Of late, coffee has been getting such good press, but now that California has given it the dunce cap, should you be worried? Let's review the facts.
Coffee does indeed contain acrylamide that forms during roasting, as do many cooked starchy foods. Acrylamide was classified as a carcinogen based on 2002 studies on mice. Critics are quick to point out that no human studies to date have verified that acrylamide consumed via diet poses a threat to humans. Also, they say, the amount of acrylamide the mice ate during the incriminating research was at least 1000 times greater than the average amount a human consumes daily, by weight, and possibly as much as 100,000 times greater. Plus, some scientists say humans metabolize the chemical differently, and more slowly, than mice. It's important to note that acrylamide is classified by the CDC as a potential human carcinogen in industrial applications so if you touch it, it's a suspected carcinogen, but not so if you eat it.
The overall consensus is that there's a reasonable chance that acrylamide indeed is a human carcinogen and, therefore, it should be reduced in the diet. In fact, the Food and Drug Administration has issued a paper suggesting ways to cut back on the chemical, such as avoiding fried foods and dark brown toast.4
Then there's the fact that much research underlines the health benefits of coffee. Studies show that coffee is a powerful antioxidant that can improve energy level, reduce risk of Type 2 diabetes, protect against Alzheimer's Disease and dementia, protect the liver, fight depression, reduce Parkinson's risk, and even lower chances of getting colon or liver cancers.5 A nice trick for a suspected carcinogen. In fact, just a few years ago, the World Health Organization (WHO) published an article in Lancet based on a review of 1000 previous studies indicating that coffee drinking seemed to significantly lower the risk for liver and uterine cancers while there was insufficient evidence to implicate it in relation to other cancers.6 The WHO, nevertheless, still classifies coffee along with fluoride and toluene (nail polish solvent) as a substance with unknown carcinogenic potential, citing the need for more research. Nevertheless, as we reported in the past, other studies found that drinking two to three cups of coffee daily correlates to an 18 percent reduced mortality risk. Meanwhile, a few months ago, the British Medical Journal published a review of 201 studies with the conclusion that drinking coffee lowered the risk of prostate cancer, endometrial cancer, leukemia, melanoma, and other cancers.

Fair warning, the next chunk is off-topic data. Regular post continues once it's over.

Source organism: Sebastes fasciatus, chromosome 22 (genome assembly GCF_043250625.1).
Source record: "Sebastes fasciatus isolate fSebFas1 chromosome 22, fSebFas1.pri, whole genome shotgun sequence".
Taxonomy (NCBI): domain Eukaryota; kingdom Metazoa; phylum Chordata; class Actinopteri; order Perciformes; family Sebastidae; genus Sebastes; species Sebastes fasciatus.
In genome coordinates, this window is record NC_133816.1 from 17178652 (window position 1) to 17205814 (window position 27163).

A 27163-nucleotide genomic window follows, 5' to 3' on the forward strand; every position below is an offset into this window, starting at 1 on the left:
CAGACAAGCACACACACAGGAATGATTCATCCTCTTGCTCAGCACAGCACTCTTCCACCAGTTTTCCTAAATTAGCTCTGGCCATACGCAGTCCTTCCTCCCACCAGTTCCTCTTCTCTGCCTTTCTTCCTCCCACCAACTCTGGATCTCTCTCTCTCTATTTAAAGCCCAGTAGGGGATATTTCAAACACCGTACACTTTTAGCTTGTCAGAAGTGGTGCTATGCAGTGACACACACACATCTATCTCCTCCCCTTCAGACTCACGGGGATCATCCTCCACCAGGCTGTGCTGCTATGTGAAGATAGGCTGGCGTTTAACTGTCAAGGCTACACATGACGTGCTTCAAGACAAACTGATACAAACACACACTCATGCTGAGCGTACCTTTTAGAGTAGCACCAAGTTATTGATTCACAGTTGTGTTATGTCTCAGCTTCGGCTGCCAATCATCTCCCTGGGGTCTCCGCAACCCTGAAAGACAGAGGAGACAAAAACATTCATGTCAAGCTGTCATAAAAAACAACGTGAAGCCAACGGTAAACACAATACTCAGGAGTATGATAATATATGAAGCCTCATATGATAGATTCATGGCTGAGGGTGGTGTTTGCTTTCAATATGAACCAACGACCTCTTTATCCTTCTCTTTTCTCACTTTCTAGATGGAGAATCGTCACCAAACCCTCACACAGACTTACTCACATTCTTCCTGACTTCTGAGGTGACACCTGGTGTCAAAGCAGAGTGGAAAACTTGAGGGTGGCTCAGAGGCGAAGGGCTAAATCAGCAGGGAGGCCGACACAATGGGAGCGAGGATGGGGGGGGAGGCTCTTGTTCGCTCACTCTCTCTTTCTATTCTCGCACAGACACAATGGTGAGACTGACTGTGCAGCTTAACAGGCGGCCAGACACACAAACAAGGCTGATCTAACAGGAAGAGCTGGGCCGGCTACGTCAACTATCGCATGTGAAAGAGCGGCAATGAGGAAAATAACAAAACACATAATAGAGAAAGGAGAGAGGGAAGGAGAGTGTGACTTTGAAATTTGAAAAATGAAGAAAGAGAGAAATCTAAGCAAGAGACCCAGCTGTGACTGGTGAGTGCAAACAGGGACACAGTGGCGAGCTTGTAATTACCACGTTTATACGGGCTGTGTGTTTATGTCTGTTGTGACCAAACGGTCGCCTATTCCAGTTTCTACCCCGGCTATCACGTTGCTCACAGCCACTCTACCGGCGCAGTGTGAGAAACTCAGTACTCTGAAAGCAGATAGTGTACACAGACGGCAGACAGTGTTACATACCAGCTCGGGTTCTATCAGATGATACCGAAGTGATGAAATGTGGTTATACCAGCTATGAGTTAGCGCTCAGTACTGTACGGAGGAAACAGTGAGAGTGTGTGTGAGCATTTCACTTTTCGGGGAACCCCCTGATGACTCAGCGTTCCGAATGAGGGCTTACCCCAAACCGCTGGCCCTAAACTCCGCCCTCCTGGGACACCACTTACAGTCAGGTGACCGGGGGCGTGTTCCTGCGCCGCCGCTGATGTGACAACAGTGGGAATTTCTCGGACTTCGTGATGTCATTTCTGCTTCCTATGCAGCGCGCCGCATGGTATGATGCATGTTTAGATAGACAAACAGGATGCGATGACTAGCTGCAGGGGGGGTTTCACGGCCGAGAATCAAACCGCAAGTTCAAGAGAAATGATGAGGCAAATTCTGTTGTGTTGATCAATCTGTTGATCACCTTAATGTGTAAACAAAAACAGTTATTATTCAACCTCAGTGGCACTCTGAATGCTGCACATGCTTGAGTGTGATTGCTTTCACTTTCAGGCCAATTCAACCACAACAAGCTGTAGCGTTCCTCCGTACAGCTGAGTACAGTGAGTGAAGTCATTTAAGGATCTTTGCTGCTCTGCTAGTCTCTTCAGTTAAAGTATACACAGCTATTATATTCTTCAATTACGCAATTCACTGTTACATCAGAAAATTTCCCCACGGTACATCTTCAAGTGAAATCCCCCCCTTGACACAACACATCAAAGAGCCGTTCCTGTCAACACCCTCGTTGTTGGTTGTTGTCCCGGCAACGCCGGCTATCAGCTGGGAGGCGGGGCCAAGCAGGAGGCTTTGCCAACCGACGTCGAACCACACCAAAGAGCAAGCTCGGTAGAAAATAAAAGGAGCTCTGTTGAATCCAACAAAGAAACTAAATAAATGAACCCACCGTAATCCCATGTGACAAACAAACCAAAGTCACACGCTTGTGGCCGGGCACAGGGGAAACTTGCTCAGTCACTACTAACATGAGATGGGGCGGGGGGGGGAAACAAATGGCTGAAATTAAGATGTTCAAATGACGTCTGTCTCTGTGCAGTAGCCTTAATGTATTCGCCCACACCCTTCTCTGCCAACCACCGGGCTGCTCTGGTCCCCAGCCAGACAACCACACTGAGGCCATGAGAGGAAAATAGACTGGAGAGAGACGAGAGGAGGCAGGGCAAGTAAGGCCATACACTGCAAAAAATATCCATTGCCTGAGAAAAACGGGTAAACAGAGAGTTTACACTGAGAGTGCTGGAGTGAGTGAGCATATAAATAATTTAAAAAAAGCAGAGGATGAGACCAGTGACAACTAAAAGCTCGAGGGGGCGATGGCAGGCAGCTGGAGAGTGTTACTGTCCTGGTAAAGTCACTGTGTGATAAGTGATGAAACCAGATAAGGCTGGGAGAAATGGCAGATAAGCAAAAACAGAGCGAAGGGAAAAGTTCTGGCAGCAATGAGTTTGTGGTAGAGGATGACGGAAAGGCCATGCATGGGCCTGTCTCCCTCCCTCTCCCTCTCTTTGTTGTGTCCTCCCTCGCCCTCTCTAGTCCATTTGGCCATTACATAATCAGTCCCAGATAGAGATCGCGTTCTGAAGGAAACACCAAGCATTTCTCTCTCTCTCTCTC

How do you make sense of the conflicting research? Cutting back on coffee might seem a good solution, but then again, some studies show increasing protective effects with increased coffee consumption. What is clear is that if coffee confers any benefit, it does not come from the acrylamide content in it, and so it can't hurt to try to minimize acrylamide if you're going to keep drinking coffee. How to do that?